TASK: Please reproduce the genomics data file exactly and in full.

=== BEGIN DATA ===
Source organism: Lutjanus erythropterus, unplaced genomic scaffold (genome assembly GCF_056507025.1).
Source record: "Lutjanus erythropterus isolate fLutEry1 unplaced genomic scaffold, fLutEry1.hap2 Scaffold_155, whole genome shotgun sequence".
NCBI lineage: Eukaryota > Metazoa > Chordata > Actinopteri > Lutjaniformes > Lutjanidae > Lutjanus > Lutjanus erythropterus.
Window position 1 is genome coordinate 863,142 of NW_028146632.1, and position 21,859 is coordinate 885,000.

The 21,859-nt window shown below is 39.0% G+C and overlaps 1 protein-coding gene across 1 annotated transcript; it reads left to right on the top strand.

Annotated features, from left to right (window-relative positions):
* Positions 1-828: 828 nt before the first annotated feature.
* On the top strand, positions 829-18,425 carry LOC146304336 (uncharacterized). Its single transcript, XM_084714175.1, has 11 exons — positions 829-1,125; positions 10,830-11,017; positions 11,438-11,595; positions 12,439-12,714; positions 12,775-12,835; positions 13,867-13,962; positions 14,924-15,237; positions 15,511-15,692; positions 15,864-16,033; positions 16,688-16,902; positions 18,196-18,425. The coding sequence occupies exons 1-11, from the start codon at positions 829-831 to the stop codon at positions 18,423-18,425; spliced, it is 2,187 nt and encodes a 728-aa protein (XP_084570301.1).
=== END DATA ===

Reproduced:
Source organism: Lutjanus erythropterus, unplaced genomic scaffold (genome assembly GCF_056507025.1).
Source record: "Lutjanus erythropterus isolate fLutEry1 unplaced genomic scaffold, fLutEry1.hap2 Scaffold_155, whole genome shotgun sequence".
NCBI lineage: Eukaryota > Metazoa > Chordata > Actinopteri > Lutjaniformes > Lutjanidae > Lutjanus > Lutjanus erythropterus.
Window position 1 is genome coordinate 863,142 of NW_028146632.1, and position 21,859 is coordinate 885,000.

The 21,859-nt window shown below is 39.0% G+C and overlaps 1 protein-coding gene across 1 annotated transcript; it reads left to right on the top strand.

Annotated features, from left to right (window-relative positions):
* Positions 1-828: 828 nt before the first annotated feature.
* On the top strand, positions 829-18,425 carry LOC146304336 (uncharacterized). Its single transcript, XM_084714175.1, has 11 exons — positions 829-1,125; positions 10,830-11,017; positions 11,438-11,595; positions 12,439-12,714; positions 12,775-12,835; positions 13,867-13,962; positions 14,924-15,237; positions 15,511-15,692; positions 15,864-16,033; positions 16,688-16,902; positions 18,196-18,425. The coding sequence occupies exons 1-11, from the start codon at positions 829-831 to the stop codon at positions 18,423-18,425; spliced, it is 2,187 nt and encodes a 728-aa protein (XP_084570301.1).